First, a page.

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The Death of Creativity

December 7, 2010

So much of all the education in our lives is for the sole purpose of “getting ahead in life.” And sure, it is obviously important to get a headstart, if you don’t get a high score on your SAT/PSAT/ACT/AP/GRE/LSAT/GMAT/AHHHH! then some other kid will and you will “lose your spot at _____ University”. But this is such a short sighted view of things. What schools should do is make kids into critical thinkers, able to parse through the increasing amount of data floating around the universe today and make sense of it. Schools should develop childrens sense of curiousity, creativity and yearning for something more.

The video above, a truly inspirational talk by Ken Robinson entitled “Do schools today kill creativity” is a moving case for educational reform. It is interesting to look through the comments underneath the video, and really are some gems. One of my favorites, which is a view I hold, goes like this:

I think most people after watching this have been jolted back to memories of early/mid schooling and found moments where a little part of them has died, and it wasn’t them who put it to death. I was told I couldn’t write and that music was not a career. Although in my case I have become successful in spite of these comments, I still harbor wounds from them.  -credit to jimmyjimmyshortcakes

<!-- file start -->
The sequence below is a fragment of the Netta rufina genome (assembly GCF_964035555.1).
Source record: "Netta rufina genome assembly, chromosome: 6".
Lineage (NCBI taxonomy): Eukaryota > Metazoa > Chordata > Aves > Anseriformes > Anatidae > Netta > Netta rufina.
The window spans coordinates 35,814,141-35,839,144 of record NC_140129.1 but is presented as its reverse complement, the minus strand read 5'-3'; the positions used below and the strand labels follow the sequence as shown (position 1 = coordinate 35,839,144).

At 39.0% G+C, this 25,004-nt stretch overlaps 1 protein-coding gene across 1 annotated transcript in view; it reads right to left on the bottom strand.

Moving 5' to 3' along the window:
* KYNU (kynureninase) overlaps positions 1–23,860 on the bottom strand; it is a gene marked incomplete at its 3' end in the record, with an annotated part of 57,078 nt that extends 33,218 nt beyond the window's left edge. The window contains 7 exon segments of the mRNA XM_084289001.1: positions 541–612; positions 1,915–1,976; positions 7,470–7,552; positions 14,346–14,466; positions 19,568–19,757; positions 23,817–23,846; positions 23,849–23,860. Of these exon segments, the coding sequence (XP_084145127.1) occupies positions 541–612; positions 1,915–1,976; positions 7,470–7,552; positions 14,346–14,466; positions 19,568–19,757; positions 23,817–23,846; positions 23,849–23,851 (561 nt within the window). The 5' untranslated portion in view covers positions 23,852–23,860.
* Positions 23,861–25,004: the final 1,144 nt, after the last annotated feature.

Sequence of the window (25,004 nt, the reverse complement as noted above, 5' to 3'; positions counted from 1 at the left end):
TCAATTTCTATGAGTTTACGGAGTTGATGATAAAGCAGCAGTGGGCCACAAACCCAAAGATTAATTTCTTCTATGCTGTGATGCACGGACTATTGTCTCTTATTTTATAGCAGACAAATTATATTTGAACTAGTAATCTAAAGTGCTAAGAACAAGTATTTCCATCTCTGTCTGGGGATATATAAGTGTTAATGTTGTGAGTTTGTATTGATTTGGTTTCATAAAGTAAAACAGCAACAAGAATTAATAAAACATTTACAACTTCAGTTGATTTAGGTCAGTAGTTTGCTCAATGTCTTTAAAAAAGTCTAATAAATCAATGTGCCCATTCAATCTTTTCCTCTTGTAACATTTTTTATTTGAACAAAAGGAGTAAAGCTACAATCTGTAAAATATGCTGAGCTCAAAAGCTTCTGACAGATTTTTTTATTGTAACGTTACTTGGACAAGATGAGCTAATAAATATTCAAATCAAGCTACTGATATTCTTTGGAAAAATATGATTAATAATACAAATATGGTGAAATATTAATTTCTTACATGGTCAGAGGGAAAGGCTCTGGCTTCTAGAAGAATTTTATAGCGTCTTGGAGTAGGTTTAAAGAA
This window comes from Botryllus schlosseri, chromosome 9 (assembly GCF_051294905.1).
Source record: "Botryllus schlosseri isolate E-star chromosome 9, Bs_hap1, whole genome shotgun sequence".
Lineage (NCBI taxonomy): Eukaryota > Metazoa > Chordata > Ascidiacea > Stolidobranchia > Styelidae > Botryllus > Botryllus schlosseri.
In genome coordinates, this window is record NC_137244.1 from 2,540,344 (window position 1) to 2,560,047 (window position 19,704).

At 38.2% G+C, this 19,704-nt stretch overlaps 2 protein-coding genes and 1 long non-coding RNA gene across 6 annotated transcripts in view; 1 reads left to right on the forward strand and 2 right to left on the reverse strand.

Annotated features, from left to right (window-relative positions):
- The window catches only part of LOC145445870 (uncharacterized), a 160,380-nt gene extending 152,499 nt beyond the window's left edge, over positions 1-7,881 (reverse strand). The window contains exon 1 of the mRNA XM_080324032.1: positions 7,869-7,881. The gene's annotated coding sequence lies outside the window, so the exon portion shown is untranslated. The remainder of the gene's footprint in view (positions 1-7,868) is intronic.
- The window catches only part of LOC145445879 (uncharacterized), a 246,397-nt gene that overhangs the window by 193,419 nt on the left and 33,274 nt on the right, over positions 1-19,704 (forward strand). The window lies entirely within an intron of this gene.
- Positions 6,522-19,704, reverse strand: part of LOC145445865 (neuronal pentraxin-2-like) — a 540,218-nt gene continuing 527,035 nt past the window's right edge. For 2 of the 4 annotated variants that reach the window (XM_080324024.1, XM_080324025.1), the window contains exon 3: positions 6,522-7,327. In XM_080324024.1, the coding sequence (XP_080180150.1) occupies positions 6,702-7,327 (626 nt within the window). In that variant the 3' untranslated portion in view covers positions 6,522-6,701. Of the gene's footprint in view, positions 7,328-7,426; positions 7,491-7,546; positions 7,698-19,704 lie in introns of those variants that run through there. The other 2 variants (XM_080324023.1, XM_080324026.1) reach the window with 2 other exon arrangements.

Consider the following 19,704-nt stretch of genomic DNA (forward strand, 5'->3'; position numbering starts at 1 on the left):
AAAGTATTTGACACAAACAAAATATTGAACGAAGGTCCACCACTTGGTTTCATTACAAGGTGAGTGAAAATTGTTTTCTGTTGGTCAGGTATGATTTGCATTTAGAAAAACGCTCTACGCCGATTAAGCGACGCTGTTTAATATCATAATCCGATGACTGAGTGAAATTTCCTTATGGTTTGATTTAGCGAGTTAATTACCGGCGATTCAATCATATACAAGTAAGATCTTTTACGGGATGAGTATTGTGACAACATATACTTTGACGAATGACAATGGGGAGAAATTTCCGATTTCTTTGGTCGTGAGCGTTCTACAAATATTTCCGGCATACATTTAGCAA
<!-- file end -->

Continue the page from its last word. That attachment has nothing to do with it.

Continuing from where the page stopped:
There are  some who do not share this view, however:

No, I do not belive that schools hinder creativity. With all of the clubs and extracuricular activities that the school provides almost everyone should be able to find something to express there own idividual creativity. Art, music, sports, and even academics, there are many orginazations that schools allow for students to do what it is that they like.  -credit to RyanAR

But I have to argue with this point. My high school (keep in mind this was only 3 years ago!) had an unbelievable amount of extracurriculars. We had volunteer clubs, language clubs, music clubs, arts clubs etc… There were the sports and academic clubs (I myself was in the unbelievably dorky Physics and Math clubs). But save a few choice examples, these were not creative outlets. Even my pride and joy, my drama club which I participated in for 4 years, was just a springboard for college. No creativity was encouraged, you just held the party line and did exactly what “colleges wanted you to do”.

The problem in my opinion is that there is no way to go back and do it again, no way to know if those 200 volunteering hours you fudged for your college apps were worth it. If there was a more integrated creativity support system from colleges, high schools might be better off. I don’t know about Harvard and Yale, but I know UChicago students are excepted based heavily on just how creative their essays can be. I have friends who just drew pictures, 8 pages of pictures, and got in here. If that isn’t both creative and ballsy for a college app, I don’t know what is.

All in all, conformity in schools, declining teacher ratings and the pressure to succeed will just cause the death of creativity!

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